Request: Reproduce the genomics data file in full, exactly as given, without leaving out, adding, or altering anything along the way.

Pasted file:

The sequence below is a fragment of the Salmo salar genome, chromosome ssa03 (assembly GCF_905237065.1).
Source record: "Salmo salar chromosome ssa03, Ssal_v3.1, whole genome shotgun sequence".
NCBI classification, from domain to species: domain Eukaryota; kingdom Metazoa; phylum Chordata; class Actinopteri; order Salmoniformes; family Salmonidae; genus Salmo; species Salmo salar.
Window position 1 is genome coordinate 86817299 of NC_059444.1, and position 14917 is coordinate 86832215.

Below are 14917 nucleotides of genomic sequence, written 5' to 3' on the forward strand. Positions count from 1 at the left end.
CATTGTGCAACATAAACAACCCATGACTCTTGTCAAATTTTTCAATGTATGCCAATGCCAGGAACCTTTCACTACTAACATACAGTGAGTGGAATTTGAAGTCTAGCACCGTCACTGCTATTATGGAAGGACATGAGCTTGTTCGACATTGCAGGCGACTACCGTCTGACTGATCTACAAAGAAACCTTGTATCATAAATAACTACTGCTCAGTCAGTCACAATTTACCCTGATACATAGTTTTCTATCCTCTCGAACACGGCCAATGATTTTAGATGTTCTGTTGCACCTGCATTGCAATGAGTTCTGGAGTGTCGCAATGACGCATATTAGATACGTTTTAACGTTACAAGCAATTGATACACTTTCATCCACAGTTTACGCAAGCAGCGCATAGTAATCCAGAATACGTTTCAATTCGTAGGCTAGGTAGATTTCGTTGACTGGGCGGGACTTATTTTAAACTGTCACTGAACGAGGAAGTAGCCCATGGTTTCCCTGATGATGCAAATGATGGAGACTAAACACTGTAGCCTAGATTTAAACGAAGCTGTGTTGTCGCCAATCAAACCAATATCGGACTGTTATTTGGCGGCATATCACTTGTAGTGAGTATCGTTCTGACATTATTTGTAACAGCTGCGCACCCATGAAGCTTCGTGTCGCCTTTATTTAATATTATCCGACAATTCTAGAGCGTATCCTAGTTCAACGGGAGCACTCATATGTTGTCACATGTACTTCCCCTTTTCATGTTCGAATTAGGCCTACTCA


The sequence below is a fragment of the Salmo salar genome, chromosome ssa03 (assembly GCF_905237065.1).
Source record: "Salmo salar chromosome ssa03, Ssal_v3.1, whole genome shotgun sequence".
NCBI classification, from domain to species: domain Eukaryota; kingdom Metazoa; phylum Chordata; class Actinopteri; order Salmoniformes; family Salmonidae; genus Salmo; species Salmo salar.
Window position 1 is genome coordinate 86817299 of NC_059444.1, and position 14917 is coordinate 86832215.

Below are 14917 nucleotides of genomic sequence, written 5' to 3' on the forward strand. Positions count from 1 at the left end.
CATTGTGCAACATAAACAACCCATGACTCTTGTCAAATTTTTCAATGTATGCCAATGCCAGGAACCTTTCACTACTAACATACAGTGAGTGGAATTTGAAGTCTAGCACCGTCACTGCTATTATGGAAGGACATGAGCTTGTTCGACATTGCAGGCGACTACCGTCTGACTGATCTACAAAGAAACCTTGTATCATAAATAACTACTGCTCAGTCAGTCACAATTTACCCTGATACATAGTTTTCTATCCTCTCGAACACGGCCAATGATTTTAGATGTTCTGTTGCACCTGCATTGCAATGAGTTCTGGAGTGTCGCAATGACGCATATTAGATACGTTTTAACGTTACAAGCAATTGATACACTTTCATCCACAGTTTACGCAAGCAGCGCATAGTAATCCAGAATACGTTTCAATTCGTAGGCTAGGTAGATTTCGTTGACTGGGCGGGACTTATTTTAAACTGTCACTGAACGAGGAAGTAGCCCATGGTTTCCCTGATGATGCAAATGATGGAGACTAAACACTGTAGCCTAGATTTAAACGAAGCTGTGTTGTCGCCAATCAAACCAATATCGGACTGTTATTTGGCGGCATATCACTTGTAGTGAGTATCGTTCTGACATTATTTGTAACAGCTGCGCACCCATGAAGCTTCGTGTCGCCTTTATTTAATATTATCCGACAATTCTAGAGCGTATCCTAGTTCAACGGGAGCACTCATATGTTGTCACATGTACTTCCCCTTTTCATGTTCGAATTAGGCCTACTCA